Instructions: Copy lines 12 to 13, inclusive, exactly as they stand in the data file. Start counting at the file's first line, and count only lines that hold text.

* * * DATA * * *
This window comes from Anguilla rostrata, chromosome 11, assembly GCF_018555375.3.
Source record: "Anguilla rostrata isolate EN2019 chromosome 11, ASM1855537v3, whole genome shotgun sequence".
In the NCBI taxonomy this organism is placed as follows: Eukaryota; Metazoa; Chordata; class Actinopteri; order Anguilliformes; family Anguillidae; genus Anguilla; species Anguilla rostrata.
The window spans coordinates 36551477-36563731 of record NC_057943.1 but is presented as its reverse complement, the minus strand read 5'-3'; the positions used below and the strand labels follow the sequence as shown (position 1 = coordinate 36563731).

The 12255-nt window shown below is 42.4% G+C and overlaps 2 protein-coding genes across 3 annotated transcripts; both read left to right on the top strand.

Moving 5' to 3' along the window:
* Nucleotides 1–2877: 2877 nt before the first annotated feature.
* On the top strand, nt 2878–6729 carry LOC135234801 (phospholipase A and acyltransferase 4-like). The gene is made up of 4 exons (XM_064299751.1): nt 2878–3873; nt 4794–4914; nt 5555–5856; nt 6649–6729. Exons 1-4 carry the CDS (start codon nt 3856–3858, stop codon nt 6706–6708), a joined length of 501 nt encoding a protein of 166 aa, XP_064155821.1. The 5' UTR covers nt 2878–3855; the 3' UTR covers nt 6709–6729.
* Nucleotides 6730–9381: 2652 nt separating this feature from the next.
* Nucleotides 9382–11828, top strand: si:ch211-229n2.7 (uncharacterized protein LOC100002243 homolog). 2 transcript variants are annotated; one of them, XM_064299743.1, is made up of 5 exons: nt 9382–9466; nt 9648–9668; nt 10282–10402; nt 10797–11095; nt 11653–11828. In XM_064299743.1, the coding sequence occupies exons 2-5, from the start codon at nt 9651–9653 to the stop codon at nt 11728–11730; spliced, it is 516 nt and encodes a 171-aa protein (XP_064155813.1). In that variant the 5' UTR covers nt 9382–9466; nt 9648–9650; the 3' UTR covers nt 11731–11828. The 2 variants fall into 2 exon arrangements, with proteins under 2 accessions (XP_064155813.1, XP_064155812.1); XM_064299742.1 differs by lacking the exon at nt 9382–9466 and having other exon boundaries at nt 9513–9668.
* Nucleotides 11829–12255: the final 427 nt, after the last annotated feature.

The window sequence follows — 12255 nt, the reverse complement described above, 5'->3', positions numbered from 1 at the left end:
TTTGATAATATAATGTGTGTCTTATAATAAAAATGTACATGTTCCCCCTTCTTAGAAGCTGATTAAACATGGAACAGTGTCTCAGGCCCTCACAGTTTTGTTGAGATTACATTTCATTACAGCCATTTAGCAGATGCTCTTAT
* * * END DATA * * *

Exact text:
The window sequence follows — 12255 nt, the reverse complement described above, 5'->3', positions numbered from 1 at the left end:
TTTGATAATATAATGTGTGTCTTATAATAAAAATGTACATGTTCCCCCTTCTTAGAAGCTGATTAAACATGGAACAGTGTCTCAGGCCCTCACAGTTTTGTTGAGATTACATTTCATTACAGCCATTTAGCAGATGCTCTTAT